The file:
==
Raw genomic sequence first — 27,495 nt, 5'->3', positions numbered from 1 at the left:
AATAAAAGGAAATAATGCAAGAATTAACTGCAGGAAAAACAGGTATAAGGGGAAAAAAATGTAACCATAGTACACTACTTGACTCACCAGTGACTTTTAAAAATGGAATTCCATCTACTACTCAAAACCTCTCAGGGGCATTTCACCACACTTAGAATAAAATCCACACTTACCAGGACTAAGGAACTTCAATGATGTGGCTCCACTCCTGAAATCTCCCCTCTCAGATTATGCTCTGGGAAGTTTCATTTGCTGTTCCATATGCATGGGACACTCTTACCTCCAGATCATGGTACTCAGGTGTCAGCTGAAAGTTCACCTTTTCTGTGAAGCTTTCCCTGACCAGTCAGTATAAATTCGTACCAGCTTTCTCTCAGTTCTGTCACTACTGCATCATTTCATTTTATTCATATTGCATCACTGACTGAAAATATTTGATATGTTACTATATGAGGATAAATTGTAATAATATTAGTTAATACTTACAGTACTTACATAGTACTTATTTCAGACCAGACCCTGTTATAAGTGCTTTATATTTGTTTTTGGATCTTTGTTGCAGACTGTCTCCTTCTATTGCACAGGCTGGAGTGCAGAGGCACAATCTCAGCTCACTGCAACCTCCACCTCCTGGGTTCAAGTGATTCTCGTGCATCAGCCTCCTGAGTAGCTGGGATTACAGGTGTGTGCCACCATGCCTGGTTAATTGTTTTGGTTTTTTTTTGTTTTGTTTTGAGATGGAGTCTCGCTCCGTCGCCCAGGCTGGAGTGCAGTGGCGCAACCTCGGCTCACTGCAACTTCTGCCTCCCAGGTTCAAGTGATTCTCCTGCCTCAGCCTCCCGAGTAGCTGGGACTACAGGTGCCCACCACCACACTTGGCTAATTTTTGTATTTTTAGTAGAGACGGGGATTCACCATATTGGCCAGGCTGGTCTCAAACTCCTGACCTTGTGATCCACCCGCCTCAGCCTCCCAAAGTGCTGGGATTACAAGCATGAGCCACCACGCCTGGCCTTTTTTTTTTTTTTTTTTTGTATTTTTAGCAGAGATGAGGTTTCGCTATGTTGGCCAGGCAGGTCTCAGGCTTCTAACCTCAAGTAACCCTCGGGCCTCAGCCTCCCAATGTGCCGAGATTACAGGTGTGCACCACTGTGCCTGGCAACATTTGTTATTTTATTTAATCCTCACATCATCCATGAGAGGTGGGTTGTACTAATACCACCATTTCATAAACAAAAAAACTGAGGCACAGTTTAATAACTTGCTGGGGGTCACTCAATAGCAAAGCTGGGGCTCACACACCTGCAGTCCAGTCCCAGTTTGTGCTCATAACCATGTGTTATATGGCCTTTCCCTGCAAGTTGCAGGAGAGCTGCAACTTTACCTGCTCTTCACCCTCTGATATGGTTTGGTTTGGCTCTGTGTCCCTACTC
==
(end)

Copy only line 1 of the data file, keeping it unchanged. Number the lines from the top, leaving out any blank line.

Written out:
Raw genomic sequence first — 27,495 nt, 5'->3', positions numbered from 1 at the left: